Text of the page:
I was lookin' for a bar, just like Diogenes,
Full of drunks, but not just any drunks, you understand:
Philosopher drunks, and poet drunks--drunks trained by hand--
And beautiful women, they'd be perfectly drunk, too,
Reclining against an upholstered rail with absolutely nothing else to do.

(chorus)All these folks would be there, all the live-long day,
And when I'd get good and warmed up, I'd come in and play.
I'd sing all of my songs for them, each and every one,
The sad ones and the happy ones, the songs without a name,
And joy would fill the air like fizz, in a good champagne.

The poets would all come up to me, when I was done,
They'd shake my hand and clap my back, we'd have some fun.
The philosopher drunks'd smile knowingly, and tilt their glasses at me too--
Too shy to clap, at least they wouldn't run.
They'd tidy up their tables, and calculate the coming of the sun.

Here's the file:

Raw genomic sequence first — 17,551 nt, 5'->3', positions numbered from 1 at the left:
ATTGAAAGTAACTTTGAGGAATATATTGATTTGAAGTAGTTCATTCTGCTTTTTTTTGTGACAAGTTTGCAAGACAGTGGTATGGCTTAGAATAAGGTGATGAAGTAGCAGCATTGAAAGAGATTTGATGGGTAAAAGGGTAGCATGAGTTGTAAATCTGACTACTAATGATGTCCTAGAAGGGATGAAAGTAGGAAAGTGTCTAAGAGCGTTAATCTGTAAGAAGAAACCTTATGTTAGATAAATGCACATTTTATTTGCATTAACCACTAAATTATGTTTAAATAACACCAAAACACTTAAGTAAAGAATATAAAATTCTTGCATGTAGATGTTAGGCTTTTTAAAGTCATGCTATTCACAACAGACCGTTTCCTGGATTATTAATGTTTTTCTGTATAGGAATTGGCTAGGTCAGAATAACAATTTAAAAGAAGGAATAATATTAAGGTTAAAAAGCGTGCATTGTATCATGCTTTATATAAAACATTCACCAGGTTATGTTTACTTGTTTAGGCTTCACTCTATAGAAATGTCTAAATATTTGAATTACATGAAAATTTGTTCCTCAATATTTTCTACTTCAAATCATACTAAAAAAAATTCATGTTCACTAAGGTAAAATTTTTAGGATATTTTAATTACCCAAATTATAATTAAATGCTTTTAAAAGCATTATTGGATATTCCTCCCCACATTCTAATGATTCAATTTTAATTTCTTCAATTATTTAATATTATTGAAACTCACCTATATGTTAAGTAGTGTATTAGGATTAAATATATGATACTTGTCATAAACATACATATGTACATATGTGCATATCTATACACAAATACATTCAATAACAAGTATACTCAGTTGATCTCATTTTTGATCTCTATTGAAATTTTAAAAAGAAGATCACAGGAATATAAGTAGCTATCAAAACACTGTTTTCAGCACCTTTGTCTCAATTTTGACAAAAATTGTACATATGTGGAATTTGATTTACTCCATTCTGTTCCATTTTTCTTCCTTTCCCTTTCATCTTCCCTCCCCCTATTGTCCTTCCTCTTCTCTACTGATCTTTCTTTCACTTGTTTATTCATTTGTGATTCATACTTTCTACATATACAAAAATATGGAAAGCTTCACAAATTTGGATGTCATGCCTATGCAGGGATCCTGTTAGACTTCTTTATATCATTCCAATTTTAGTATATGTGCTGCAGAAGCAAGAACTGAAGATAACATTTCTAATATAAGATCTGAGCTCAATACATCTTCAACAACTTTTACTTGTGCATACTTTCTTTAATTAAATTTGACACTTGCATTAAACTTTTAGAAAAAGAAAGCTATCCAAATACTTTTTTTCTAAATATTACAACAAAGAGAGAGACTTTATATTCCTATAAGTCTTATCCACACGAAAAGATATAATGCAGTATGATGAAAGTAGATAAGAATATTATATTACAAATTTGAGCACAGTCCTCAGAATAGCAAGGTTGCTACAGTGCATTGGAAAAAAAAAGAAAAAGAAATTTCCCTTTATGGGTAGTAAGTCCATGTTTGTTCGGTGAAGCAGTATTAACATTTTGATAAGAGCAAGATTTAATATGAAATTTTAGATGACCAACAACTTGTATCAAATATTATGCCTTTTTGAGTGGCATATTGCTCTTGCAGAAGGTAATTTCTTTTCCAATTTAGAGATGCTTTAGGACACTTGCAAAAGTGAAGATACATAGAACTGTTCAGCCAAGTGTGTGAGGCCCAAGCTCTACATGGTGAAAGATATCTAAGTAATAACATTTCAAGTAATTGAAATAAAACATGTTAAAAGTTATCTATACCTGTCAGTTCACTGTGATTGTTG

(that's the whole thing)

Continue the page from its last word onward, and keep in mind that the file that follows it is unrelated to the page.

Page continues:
And all the beautiful women--they'd line up at the door,
And carry my guitars out to my car, one by one by one,
And kiss my lips goodnight, Just like my mother did away back then,
When I was very young.

I just couldn't end it there--I'd have to take them home,
And one would quote Spinoza, and the other Des-car-tes,
And from the back a soft sweet voice would whisper Sophocles,
And in the morning there'd be coffee, on the patio, for four--
And I'd never ever go a gigging anymore!

Lyrics submitted by ruben

The Perfect Gig song meanings
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